Two numbers. We can shift the first two off our array...

```
[10, 1]
```

... and swap them:

```
[1, 10]
```

What about the next smallest problem? If we read between the lines of our acceptance criteria, we will see that we need to check a condition repeatedly, or iterate. Let's translate this to pseudocode:

```
FOR each element in an unsorted array
IF the value of the element is greater than the next element
SWAP the elements
RETURN the sorted array
```

Will this work? Let's think it through. If we test this with our smallest problem, `[10, 1]`

, there's no problem. It works! Let's "run" this program with our full array and map it out in a table...

Iteration | Array |
---|---|

1 | [10, 1, 9, 2, 8, 3, 7, 4, 6, 5] |

2 | [1, 10, 9, 2, 8, 3, 7, 4, 6, 5] |

3 | [1, 9, 10, 2, 8, 3, 7, 4, 6, 5] |

4 | [1, 9, 2, 10, 8, 3, 7, 4, 6, 5] |

5 | [1, 9, 2, 8, 10, 3, 7, 4, 6, 5] |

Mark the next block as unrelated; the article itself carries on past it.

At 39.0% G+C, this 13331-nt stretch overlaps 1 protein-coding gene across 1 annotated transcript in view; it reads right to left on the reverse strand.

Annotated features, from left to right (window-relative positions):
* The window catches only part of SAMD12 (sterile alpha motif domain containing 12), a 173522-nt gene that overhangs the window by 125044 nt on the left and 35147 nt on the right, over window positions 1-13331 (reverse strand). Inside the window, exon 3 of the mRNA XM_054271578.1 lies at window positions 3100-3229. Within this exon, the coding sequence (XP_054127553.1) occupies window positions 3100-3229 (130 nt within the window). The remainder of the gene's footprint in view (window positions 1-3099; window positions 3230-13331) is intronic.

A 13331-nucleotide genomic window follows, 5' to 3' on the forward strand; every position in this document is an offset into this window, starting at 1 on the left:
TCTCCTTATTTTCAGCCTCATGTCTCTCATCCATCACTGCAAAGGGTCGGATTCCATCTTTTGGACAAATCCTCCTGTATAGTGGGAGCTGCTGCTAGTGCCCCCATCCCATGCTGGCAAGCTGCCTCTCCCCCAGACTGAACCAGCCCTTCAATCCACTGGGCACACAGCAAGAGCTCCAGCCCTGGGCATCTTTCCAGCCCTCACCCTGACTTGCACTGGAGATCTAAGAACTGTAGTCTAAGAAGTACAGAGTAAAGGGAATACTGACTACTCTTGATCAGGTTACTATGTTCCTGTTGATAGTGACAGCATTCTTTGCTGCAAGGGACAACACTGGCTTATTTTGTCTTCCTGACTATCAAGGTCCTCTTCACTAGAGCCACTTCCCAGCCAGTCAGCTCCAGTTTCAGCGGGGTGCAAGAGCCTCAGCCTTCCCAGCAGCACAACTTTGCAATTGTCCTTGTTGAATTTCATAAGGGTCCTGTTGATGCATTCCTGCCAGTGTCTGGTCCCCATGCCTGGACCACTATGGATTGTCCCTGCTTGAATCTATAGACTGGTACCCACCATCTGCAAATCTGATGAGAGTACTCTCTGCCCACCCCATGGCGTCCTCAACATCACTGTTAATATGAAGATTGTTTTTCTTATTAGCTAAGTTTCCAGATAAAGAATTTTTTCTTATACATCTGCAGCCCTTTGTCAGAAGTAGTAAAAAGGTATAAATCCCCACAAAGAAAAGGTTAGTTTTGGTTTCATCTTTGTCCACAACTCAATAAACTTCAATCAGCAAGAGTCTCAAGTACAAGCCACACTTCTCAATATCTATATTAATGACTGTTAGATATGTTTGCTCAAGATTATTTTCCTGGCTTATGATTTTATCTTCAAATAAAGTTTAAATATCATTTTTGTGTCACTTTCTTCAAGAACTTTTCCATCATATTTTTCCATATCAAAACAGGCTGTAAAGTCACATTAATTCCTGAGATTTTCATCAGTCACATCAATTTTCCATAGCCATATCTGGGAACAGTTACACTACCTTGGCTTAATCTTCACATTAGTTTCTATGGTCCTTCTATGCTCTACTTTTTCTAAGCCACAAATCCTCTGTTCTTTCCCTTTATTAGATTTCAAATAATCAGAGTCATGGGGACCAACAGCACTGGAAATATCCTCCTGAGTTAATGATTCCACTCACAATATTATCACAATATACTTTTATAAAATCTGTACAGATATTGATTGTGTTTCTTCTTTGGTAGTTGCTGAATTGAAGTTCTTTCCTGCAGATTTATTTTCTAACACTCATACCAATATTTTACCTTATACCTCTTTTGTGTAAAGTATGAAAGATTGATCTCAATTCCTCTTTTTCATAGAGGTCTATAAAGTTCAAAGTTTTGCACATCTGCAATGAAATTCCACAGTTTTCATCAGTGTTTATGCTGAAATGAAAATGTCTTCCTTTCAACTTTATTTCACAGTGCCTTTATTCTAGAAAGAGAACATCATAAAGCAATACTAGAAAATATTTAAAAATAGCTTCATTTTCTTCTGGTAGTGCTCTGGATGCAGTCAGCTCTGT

6 | [1, 9, 2, 8, 3, 10, 7, 4, 6, 5] |

7 | [1, 9, 2, 8, 3, 7, 10, 4, 6, 5] |

8 | [1, 9, 2, 8, 3, 7, 4, 10, 6, 5] |

9 | [1, 9, 2, 8, 3, 7, 4, 6, 10, 5] |

10 | [1, 9, 2, 8, 3, 7, 4, 6, 5, 10] |

What's the pattern we see?

Our largest value, 10, is swapped with each iteration, but everything else remains the same.

What's the problem?

Our algorithm is only comparing and swapping two adjacent values, not all of the values in the array.

What's the solution?

More loops!

Now that we moved the largest value to the end of the array, we need to start at the beginning again and find the second largest value and move it to the penultimate position. Rinse and repeat. So for each iteration we need a nested iteration.